This part specifically deals with Airworthiness Directives (ADs). An AD is an amendment to the Code of Federal Regulations. An AD must be complied with before using an affected product. In the case of a parachute, when:
  • an unsafe condition exists in a product.
  • the condition is likely to exist or develop in other products of the same type or design.
Under 14 CFR part 39, "No person may operate a product to which an airworthiness directive applies except in accordance with the requirements of that airworthiness directive."

In recent years, there have been a number of parachute ADs issued by the Administrator. These ADs prescribe certain actions to be taken by the parachute rigger in order to ensure the safety and function of parachutes that have been found in some manner to be defective. If the parachute rigger does not comply with the AD, the parachute rigger cannot pack, maintain, or alter the affected parachute. ADs are mailed to each certificated parachute rigger on the FAA listing. If the parachute rigger has moved and not complied with the requirements for an address change, the rigger may not receive the AD. This introduces an additional problem. Under 14 CFR part 65, subpart A—General, section 65.21, airmen must register their change of address within 30 days of moving or they are not able to exercise the privileges of their certificate.


A Technical Standard Order (TSO) is issued by the Administrator and is a minimum performance standard for specified articles, such as parachutes. It is important that the parachute rigger understand the TSO process and the various levels of TSO approval under which parachutes are manufactured. Every parachute rigger should read and become familiar with the technical standard orders for parachutes, the 23 series (C23b, C23c, C23d). This is important to the parachute rigger in determining certification compatibility when he/she is assembling approved components.


This part provides legal definitions for words and abbreviations under this title. One of the more important terms in this part is that of the Administrator. The Administrator is the administrative head of the Federal Aviation Administration or any employee of the Federal Aviation Administration to whom authority has been delegated. The parachute rigger is most likely to come in contact with two individuals who may act on the Administrator’s behalf.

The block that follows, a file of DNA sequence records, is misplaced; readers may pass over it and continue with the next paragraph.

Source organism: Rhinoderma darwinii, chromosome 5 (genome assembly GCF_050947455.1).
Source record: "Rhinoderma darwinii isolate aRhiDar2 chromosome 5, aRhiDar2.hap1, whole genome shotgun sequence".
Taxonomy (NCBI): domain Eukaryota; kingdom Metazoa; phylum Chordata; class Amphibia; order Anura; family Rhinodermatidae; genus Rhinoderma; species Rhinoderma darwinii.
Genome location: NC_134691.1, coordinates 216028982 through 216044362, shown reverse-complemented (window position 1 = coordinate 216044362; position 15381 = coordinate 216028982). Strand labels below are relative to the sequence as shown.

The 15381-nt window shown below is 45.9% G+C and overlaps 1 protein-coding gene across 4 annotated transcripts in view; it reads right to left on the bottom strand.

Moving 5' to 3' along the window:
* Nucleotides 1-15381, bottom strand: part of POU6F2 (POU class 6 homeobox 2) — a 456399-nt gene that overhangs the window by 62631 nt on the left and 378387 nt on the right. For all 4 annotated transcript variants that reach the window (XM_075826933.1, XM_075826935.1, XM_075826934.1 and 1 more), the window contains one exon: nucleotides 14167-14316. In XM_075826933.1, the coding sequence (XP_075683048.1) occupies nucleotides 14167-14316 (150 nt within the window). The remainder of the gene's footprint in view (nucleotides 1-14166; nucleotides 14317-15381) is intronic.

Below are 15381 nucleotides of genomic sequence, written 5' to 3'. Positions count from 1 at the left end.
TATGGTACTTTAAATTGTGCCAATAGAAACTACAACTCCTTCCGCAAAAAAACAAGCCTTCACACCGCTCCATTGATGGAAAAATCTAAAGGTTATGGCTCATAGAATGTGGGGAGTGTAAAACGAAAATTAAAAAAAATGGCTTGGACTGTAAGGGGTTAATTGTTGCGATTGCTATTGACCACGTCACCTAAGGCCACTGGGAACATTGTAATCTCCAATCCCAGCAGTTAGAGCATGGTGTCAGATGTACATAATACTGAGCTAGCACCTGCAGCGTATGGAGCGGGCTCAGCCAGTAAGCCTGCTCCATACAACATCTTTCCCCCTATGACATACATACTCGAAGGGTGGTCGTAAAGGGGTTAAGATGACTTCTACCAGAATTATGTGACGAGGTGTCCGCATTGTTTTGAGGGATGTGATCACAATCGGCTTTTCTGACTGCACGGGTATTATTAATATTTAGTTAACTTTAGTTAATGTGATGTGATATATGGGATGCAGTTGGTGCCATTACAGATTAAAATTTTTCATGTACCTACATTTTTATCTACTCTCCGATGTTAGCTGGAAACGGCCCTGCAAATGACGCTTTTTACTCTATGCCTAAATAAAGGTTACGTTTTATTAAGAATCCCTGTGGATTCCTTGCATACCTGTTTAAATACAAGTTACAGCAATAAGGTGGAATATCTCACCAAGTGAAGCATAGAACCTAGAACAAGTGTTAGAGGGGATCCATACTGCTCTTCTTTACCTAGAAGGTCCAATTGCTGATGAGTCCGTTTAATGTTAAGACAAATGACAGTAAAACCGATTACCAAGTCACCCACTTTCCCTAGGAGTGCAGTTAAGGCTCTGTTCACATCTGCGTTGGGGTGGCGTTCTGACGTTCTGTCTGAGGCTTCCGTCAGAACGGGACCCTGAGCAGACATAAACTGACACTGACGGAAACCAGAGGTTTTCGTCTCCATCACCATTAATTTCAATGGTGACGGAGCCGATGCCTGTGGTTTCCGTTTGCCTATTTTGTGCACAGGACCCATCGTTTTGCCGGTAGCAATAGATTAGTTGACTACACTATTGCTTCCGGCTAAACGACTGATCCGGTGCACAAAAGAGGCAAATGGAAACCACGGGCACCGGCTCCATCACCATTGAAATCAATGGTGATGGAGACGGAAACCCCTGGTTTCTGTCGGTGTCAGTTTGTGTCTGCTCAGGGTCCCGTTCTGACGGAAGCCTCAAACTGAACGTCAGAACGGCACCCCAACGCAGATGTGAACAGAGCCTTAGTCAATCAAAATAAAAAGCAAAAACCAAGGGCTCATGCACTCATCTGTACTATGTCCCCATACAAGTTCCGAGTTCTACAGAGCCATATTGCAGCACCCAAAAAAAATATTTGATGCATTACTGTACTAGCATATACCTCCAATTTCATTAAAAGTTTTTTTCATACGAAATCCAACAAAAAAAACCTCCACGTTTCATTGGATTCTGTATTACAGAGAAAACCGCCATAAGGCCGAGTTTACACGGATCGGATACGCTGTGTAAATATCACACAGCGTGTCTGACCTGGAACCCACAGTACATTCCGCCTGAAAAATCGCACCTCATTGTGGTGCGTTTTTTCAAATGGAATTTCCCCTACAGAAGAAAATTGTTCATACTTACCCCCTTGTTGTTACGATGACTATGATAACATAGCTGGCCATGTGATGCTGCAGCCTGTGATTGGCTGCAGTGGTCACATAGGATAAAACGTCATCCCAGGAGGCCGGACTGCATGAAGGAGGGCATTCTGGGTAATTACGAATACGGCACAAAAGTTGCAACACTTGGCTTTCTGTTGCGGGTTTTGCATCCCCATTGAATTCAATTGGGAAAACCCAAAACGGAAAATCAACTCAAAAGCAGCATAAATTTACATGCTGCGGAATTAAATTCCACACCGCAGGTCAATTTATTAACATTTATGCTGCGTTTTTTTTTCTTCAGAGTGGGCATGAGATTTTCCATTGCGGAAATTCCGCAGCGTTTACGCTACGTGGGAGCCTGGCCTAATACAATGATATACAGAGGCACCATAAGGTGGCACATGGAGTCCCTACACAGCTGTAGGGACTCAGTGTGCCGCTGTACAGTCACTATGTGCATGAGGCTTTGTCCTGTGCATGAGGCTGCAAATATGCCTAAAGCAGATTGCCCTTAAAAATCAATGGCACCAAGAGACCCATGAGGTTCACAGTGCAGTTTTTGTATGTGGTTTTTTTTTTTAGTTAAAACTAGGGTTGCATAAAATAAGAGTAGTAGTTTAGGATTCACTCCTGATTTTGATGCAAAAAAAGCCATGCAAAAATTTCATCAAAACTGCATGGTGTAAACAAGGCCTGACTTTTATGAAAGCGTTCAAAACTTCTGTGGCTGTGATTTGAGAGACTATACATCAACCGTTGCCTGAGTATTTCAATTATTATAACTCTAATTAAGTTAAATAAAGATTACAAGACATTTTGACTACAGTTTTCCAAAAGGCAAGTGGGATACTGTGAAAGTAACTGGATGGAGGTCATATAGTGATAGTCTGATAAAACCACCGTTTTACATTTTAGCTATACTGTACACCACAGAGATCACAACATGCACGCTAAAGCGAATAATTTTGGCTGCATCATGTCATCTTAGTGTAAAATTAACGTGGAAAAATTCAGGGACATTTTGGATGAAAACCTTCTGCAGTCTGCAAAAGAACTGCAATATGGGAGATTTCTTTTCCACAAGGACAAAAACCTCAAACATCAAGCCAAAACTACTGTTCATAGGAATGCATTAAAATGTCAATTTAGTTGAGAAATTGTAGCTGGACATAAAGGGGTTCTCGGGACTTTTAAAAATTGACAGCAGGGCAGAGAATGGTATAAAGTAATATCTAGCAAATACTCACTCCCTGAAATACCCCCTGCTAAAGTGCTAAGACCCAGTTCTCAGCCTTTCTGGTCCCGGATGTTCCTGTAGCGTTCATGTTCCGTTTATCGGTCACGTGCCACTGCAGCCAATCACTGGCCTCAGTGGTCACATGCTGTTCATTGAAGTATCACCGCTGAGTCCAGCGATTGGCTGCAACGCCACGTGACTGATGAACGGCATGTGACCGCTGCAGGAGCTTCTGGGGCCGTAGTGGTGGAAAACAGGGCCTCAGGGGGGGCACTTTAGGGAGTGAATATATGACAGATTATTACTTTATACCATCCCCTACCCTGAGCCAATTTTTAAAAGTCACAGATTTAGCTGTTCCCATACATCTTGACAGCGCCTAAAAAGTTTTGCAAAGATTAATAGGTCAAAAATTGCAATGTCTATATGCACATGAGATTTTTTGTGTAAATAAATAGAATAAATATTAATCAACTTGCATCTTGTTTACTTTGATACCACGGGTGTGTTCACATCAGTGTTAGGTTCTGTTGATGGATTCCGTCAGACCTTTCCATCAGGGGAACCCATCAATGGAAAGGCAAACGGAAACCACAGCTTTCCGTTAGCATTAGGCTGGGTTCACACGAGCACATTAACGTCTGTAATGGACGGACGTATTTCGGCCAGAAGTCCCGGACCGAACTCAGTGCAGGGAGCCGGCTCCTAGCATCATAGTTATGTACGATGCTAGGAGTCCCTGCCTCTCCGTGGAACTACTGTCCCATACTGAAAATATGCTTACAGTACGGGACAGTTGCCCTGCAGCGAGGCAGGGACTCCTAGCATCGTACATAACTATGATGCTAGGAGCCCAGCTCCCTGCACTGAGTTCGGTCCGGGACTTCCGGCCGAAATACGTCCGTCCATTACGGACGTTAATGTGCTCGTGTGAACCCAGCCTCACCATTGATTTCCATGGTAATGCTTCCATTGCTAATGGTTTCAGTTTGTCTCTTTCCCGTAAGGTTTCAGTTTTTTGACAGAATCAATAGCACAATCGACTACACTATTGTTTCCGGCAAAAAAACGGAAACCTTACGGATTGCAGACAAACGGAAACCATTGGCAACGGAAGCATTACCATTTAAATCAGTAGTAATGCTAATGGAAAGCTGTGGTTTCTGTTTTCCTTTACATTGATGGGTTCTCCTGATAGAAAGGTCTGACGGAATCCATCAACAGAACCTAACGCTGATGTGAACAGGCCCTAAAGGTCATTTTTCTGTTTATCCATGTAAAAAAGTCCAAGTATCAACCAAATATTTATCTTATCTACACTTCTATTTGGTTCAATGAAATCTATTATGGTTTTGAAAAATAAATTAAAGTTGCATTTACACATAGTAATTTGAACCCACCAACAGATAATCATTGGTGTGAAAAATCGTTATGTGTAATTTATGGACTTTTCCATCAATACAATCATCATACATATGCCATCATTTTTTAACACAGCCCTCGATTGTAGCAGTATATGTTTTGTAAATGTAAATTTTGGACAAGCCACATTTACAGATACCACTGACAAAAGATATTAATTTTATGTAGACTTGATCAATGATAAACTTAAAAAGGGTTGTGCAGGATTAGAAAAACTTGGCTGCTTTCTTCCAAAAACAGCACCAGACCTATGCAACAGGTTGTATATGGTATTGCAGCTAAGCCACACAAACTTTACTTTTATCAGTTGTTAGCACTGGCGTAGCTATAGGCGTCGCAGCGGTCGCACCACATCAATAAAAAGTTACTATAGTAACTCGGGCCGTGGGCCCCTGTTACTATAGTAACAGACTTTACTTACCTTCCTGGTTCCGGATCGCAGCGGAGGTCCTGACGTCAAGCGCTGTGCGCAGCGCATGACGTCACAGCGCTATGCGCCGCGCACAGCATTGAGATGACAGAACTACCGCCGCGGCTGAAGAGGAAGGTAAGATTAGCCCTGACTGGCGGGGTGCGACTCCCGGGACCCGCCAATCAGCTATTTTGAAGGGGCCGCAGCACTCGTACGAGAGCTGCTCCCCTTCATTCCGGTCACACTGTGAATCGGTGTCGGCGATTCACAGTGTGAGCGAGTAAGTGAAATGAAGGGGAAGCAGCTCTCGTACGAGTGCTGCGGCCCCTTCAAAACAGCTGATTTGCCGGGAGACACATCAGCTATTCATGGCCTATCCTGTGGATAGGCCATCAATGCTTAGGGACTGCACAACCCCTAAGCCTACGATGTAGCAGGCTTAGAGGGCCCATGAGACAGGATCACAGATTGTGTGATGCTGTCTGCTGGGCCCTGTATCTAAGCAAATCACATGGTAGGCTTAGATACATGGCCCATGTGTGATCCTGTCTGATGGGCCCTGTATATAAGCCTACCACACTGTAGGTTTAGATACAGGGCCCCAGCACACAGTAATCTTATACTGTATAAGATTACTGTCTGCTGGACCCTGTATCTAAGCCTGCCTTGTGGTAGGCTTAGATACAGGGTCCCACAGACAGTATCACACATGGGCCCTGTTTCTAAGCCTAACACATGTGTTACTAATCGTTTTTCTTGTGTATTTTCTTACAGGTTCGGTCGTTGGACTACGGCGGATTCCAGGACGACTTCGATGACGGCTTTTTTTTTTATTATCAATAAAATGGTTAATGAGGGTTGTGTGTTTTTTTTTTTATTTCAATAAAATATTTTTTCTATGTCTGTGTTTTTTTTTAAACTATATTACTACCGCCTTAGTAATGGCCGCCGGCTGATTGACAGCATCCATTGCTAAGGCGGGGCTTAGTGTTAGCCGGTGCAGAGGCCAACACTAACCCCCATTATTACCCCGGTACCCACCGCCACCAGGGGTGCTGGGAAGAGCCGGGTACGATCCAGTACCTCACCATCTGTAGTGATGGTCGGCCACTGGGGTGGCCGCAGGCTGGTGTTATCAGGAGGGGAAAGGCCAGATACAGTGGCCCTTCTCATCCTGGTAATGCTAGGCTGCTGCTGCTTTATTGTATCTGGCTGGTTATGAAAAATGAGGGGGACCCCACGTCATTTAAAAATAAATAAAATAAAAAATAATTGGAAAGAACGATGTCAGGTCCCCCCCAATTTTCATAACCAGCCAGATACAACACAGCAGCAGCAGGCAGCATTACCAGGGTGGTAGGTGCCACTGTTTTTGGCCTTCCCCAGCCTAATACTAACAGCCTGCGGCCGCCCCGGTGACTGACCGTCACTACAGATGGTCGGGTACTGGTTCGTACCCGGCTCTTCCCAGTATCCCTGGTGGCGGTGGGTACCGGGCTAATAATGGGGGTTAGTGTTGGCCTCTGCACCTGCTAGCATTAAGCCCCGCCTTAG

The first is the Aviation Safety Inspector from the local Flight Standards District Office (FSDO) or International Field Office (IFO). This employee of the Federal Aviation Administration is responsible for enforcement of the Code of Federal Regulations in aviation matters. The Aviation Safety Inspector (airworthiness type) has jurisdictional responsibility in such matters as: compliance with the rule, approving data for major repairs or alterations, investigation of accidents, overseeing airshows and demo jumps, or any aviation related matter. The second is the local Designated Parachute Rigger Examiner (DPRE). This private person is empowered to conduct practical tests for the Administrator.

Parachute Rigger Regulatory Compliance

As with other airman certificates, there are additional parts of 14 CFR that are of direct concern to the parachute rigger in addition to those already mentioned. It is important that the parachute rigger have a thorough understanding of these parts in order to avoid any inadvertent non-compliance:

Responsibilities of A Certificated Parachute Rigger

Parachute riggers have a broad range of responsibilities that include facilities and equipment, performance standards, records, and use of their seal. The following describes the responsibilities of a certificated parachute rigger.

Issuance of a parachute rigger certificate is just the first step toward becoming a professional parachute rigger. As the uncertificated person gains experience packing, he or she should also begin to acquire an inventory of tools and manuals necessary to exercise the privileges of a certificate. In compliance with 14 CFR, section 65.127, there are several items necessary before the parachute rigger can exercise the privileges of his/her certificate. One of these requirements is a smooth table top that is at least 3 feet wide by 40 feet long; however, this is necessary only if the parachute rigger is going to pack round parachutes. With square reserve parachutes gaining widespread use in the skydiving community in recent years, some parachute riggers are specializing in packing only square reserve parachutes. A table can be used for packing this type of parachute, but the manufacturer may specify any smooth, clean surface with a size that accommodates the canopy. In this case, a clean, carpeted floor will do the job and a table may not be necessary. According to 14 CFR, subsection 65.127(b), the parachute rigger needs suitable housing that is adequately heated, lighted, and ventilated for drying and airing parachutes. This is subject to interpretation by the parachute rigger and the Administrator since the standards fluctuate based on location and time of year.

A parachute rigger must have enough tools and equipment to pack and maintain the types of parachutes for which he/she is rated to service. This may include only the basic tools of a packing fid, temporary pin, and pullup cord if this is all that the manufacturer says is necessary to pack its product. However, there is a broad selection of tools necessary for a well-equipped parachute rigger to possess. These are covered in detail in Hand Tools, Sewing Machines, and the Parachute Loft.